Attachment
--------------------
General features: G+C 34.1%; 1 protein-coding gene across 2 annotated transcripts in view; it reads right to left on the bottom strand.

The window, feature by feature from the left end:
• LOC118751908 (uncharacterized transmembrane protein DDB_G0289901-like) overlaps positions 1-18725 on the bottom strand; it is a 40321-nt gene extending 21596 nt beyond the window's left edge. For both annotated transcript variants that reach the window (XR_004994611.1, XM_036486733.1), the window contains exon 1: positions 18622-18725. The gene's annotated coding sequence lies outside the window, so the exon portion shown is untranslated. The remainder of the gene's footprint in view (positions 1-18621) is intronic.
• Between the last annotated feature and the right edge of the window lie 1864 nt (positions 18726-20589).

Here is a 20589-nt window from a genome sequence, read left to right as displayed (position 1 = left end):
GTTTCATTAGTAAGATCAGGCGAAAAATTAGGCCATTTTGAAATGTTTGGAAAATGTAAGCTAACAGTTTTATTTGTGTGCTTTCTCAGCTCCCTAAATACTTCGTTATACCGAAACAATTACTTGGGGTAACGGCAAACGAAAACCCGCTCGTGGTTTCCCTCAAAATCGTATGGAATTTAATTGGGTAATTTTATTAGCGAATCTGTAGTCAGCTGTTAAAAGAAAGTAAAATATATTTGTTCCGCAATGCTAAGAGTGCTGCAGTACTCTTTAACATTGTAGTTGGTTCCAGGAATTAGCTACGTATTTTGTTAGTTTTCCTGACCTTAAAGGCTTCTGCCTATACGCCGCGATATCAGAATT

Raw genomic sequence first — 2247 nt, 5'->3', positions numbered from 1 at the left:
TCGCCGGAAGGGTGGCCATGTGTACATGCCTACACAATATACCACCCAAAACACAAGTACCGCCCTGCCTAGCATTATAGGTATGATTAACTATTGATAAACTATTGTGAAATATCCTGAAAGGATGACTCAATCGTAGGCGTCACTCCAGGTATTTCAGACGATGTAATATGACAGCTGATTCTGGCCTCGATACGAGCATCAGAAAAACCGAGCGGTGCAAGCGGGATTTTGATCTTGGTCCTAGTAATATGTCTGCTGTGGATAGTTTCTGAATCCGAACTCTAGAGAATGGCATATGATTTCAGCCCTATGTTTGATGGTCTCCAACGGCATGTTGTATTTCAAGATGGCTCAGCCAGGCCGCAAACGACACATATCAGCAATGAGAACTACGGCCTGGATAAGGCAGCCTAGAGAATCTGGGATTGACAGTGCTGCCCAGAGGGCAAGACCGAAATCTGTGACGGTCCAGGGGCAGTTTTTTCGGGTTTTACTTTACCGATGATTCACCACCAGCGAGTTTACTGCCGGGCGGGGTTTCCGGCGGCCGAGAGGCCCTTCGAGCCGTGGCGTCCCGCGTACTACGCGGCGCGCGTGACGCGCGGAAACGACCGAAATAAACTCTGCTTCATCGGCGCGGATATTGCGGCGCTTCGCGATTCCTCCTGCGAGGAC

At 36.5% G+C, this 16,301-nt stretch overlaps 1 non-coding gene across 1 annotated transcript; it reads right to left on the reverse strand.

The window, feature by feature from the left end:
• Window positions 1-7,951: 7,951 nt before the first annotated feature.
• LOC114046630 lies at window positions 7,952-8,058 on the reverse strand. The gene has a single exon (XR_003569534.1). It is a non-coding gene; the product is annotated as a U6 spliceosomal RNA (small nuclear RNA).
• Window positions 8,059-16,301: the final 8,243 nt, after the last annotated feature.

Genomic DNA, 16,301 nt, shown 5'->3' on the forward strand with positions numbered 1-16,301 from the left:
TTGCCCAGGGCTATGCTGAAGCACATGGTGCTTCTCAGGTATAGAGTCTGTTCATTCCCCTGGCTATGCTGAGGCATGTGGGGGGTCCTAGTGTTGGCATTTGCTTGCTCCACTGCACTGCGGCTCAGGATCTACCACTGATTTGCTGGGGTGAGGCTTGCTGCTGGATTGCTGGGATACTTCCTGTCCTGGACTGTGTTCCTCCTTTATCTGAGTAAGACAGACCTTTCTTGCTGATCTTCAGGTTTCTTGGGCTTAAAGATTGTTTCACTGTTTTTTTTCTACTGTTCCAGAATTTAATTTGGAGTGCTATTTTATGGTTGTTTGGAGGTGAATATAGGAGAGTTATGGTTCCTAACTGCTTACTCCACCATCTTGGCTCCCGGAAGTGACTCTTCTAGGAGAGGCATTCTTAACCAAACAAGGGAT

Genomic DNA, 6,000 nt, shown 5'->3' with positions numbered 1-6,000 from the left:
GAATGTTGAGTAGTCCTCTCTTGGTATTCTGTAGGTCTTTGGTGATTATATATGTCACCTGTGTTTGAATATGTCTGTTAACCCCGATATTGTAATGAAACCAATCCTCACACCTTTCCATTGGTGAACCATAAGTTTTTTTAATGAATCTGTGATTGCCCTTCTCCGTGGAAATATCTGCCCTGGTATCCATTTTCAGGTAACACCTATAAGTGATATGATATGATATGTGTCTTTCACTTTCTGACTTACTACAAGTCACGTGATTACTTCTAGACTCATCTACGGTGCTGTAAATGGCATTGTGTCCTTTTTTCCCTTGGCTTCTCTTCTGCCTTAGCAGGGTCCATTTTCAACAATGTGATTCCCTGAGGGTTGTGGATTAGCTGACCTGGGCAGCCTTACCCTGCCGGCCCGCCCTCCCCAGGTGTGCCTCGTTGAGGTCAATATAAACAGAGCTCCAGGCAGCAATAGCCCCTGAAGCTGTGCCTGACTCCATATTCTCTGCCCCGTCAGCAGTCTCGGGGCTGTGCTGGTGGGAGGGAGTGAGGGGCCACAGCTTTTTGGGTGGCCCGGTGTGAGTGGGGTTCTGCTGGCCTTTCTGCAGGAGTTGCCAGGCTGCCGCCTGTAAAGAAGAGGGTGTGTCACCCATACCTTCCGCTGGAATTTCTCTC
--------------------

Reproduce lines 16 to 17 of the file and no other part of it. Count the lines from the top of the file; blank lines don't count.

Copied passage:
Genomic DNA, 6,000 nt, shown 5'->3' with positions numbered 1-6,000 from the left:
GAATGTTGAGTAGTCCTCTCTTGGTATTCTGTAGGTCTTTGGTGATTATATATGTCACCTGTGTTTGAATATGTCTGTTAACCCCGATATTGTAATGAAACCAATCCTCACACCTTTCCATTGGTGAACCATAAGTTTTTTTAATGAATCTGTGATTGCCCTTCTCCGTGGAAATATCTGCCCTGGTATCCATTTTCAGGTAACACCTATAAGTGATATGATATGATATGTGTCTTTCACTTTCTGACTTACTACAAGTCACGTGATTACTTCTAGACTCATCTACGGTGCTGTAAATGGCATTGTGTCCTTTTTTCCCTTGGCTTCTCTTCTGCCTTAGCAGGGTCCATTTTCAACAATGTGATTCCCTGAGGGTTGTGGATTAGCTGACCTGGGCAGCCTTACCCTGCCGGCCCGCCCTCCCCAGGTGTGCCTCGTTGAGGTCAATATAAACAGAGCTCCAGGCAGCAATAGCCCCTGAAGCTGTGCCTGACTCCATATTCTCTGCCCCGTCAGCAGTCTCGGGGCTGTGCTGGTGGGAGGGAGTGAGGGGCCACAGCTTTTTGGGTGGCCCGGTGTGAGTGGGGTTCTGCTGGCCTTTCTGCAGGAGTTGCCAGGCTGCCGCCTGTAAAGAAGAGGGTGTGTCACCCATACCTTCCGCTGGAATTTCTCTC